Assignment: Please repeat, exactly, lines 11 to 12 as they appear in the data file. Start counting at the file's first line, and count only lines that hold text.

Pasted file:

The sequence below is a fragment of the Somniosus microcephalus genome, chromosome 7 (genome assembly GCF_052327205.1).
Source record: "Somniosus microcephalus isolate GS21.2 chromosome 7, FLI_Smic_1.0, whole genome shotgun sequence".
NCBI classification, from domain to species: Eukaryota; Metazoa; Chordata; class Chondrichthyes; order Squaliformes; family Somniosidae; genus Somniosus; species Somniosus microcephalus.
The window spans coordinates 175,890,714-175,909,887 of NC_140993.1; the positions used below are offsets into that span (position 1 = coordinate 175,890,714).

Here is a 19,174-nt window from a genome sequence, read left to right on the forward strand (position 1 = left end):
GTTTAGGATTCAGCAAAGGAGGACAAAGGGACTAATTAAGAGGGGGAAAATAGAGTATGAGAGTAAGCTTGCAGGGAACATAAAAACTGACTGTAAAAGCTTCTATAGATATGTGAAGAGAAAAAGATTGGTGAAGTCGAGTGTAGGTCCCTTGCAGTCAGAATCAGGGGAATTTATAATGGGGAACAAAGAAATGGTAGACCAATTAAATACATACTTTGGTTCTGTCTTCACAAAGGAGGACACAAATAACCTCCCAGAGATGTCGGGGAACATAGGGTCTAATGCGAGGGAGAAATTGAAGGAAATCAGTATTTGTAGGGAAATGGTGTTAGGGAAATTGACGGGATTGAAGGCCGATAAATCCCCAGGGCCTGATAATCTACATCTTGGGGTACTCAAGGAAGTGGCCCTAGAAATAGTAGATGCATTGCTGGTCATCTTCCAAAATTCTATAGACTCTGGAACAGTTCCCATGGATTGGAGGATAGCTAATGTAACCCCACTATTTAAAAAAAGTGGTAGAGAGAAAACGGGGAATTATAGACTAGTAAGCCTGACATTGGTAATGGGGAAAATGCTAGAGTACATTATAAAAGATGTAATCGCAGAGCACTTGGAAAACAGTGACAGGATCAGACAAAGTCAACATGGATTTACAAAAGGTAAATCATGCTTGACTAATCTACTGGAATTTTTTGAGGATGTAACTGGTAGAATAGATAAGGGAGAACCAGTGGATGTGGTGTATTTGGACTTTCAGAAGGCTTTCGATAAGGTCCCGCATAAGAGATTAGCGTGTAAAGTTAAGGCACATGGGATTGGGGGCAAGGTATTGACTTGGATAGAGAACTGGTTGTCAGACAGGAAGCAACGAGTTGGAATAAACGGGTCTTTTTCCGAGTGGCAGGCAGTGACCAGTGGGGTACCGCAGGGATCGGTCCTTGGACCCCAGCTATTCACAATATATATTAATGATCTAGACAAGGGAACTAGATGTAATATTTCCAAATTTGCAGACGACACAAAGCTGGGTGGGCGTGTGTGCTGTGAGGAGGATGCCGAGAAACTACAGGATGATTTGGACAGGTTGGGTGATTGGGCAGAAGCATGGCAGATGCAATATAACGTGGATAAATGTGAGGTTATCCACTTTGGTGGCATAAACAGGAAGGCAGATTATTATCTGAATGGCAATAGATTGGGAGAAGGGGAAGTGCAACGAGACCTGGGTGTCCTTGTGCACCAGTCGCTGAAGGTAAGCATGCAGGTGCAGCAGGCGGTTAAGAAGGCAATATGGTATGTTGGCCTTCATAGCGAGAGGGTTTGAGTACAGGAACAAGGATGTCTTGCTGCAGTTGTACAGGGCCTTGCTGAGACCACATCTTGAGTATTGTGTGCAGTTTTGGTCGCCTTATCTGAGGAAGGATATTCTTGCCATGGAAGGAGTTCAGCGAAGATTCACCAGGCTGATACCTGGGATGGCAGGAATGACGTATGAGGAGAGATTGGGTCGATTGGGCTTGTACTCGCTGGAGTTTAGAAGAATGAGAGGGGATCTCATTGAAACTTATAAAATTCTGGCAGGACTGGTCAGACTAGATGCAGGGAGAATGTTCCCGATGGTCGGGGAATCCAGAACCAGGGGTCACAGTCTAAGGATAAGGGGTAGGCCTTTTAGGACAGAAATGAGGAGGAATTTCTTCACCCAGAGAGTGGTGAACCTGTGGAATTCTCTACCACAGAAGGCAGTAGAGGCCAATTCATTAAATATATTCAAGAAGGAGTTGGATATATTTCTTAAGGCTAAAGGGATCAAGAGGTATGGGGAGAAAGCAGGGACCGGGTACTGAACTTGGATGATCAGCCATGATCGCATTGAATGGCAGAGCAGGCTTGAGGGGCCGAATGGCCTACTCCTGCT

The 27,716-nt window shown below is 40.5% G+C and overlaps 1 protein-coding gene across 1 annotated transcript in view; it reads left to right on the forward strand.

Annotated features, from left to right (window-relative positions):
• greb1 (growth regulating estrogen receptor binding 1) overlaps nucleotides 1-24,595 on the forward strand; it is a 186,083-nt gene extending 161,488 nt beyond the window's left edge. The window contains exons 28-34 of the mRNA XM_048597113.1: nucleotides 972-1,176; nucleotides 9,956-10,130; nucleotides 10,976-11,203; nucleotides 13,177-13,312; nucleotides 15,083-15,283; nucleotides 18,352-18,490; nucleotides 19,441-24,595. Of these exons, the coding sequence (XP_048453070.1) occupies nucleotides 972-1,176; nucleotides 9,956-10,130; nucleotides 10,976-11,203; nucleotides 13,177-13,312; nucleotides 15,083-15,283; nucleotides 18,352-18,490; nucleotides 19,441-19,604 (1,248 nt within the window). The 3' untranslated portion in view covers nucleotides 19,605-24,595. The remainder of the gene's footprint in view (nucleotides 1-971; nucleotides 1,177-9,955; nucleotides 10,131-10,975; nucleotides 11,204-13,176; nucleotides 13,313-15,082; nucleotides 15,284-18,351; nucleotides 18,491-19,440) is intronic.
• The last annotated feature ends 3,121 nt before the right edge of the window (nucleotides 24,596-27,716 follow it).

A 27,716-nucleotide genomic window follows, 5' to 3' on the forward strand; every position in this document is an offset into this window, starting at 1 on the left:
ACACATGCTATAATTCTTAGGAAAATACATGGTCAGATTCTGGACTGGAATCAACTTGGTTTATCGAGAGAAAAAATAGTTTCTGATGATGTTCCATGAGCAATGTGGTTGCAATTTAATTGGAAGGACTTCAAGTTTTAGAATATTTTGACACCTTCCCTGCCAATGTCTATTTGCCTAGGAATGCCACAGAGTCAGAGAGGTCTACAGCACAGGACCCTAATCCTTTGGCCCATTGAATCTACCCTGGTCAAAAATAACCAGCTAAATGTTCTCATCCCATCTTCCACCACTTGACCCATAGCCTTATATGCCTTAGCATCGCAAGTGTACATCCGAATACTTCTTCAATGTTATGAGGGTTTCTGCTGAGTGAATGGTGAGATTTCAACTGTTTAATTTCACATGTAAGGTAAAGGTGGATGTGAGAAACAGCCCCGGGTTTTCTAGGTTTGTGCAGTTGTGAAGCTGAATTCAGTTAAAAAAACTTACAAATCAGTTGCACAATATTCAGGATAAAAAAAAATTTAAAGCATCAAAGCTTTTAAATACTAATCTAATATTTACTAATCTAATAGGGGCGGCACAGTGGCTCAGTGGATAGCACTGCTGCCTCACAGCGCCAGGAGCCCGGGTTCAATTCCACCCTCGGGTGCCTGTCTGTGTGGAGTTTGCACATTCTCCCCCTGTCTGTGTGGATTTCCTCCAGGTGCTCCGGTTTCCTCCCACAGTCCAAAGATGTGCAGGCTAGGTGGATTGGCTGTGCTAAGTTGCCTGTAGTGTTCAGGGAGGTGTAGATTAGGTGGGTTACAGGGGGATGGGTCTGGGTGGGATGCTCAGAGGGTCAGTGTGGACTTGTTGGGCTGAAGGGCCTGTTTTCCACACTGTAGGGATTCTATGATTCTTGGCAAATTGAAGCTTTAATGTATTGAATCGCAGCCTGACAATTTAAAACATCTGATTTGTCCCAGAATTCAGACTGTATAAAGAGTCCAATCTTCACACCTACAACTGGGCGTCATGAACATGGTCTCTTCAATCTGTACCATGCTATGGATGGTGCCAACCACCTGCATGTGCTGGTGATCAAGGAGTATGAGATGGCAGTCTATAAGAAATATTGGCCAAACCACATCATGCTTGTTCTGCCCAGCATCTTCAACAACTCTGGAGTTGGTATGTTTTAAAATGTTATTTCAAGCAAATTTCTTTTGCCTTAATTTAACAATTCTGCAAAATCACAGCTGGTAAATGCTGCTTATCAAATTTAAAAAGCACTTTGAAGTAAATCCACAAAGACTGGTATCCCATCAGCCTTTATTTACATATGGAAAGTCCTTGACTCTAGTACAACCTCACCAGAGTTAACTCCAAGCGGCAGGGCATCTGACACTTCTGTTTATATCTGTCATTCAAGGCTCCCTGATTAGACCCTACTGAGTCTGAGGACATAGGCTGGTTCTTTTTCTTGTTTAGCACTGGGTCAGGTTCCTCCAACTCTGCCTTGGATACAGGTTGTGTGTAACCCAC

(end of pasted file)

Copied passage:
A 27,716-nucleotide genomic window follows, 5' to 3' on the forward strand; every position in this document is an offset into this window, starting at 1 on the left:
ACACATGCTATAATTCTTAGGAAAATACATGGTCAGATTCTGGACTGGAATCAACTTGGTTTATCGAGAGAAAAAATAGTTTCTGATGATGTTCCATGAGCAATGTGGTTGCAATTTAATTGGAAGGACTTCAAGTTTTAGAATATTTTGACACCTTCCCTGCCAATGTCTATTTGCCTAGGAATGCCACAGAGTCAGAGAGGTCTACAGCACAGGACCCTAATCCTTTGGCCCATTGAATCTACCCTGGTCAAAAATAACCAGCTAAATGTTCTCATCCCATCTTCCACCACTTGACCCATAGCCTTATATGCCTTAGCATCGCAAGTGTACATCCGAATACTTCTTCAATGTTATGAGGGTTTCTGCTGAGTGAATGGTGAGATTTCAACTGTTTAATTTCACATGTAAGGTAAAGGTGGATGTGAGAAACAGCCCCGGGTTTTCTAGGTTTGTGCAGTTGTGAAGCTGAATTCAGTTAAAAAAACTTACAAATCAGTTGCACAATATTCAGGATAAAAAAAAATTTAAAGCATCAAAGCTTTTAAATACTAATCTAATATTTACTAATCTAATAGGGGCGGCACAGTGGCTCAGTGGATAGCACTGCTGCCTCACAGCGCCAGGAGCCCGGGTTCAATTCCACCCTCGGGTGCCTGTCTGTGTGGAGTTTGCACATTCTCCCCCTGTCTGTGTGGATTTCCTCCAGGTGCTCCGGTTTCCTCCCACAGTCCAAAGATGTGCAGGCTAGGTGGATTGGCTGTGCTAAGTTGCCTGTAGTGTTCAGGGAGGTGTAGATTAGGTGGGTTACAGGGGGATGGGTCTGGGTGGGATGCTCAGAGGGTCAGTGTGGACTTGTTGGGCTGAAGGGCCTGTTTTCCACACTGTAGGGATTCTATGATTCTTGGCAAATTGAAGCTTTAATGTATTGAATCGCAGCCTGACAATTTAAAACATCTGATTTGTCCCAGAATTCAGACTGTATAAAGAGTCCAATCTTCACACCTACAACTGGGCGTCATGAACATGGTCTCTTCAATCTGTACCATGCTATGGATGGTGCCAACCACCTGCATGTGCTGGTGATCAAGGAGTATGAGATGGCAGTCTATAAGAAATATTGGCCAAACCACATCATGCTTGTTCTGCCCAGCATCTTCAACAACTCTGGAGTTGGTATGTTTTAAAATGTTATTTCAAGCAAATTTCTTTTGCCTTAATTTAACAATTCTGCAAAATCACAGCTGGTAAATGCTGCTTATCAAATTTAAAAAGCACTTTGAAGTAAATCCACAAAGACTGGTATCCCATCAGCCTTTATTTACATATGGAAAGTCCTTGACTCTAGTACAACCTCACCAGAGTTAACTCCAAGCGGCAGGGCATCTGACACTTCTGTTTATATCTGTCATTCAAGGCTCCCTGATTAGACCCTACTGAGTCTGAGGACATAGGCTGGTTCTTTTTCTTGTTTAGCACTGGGTCAGGTTCCTCCAACTCTGCCTTGGATACAGGTTGTGTGTAACCCAC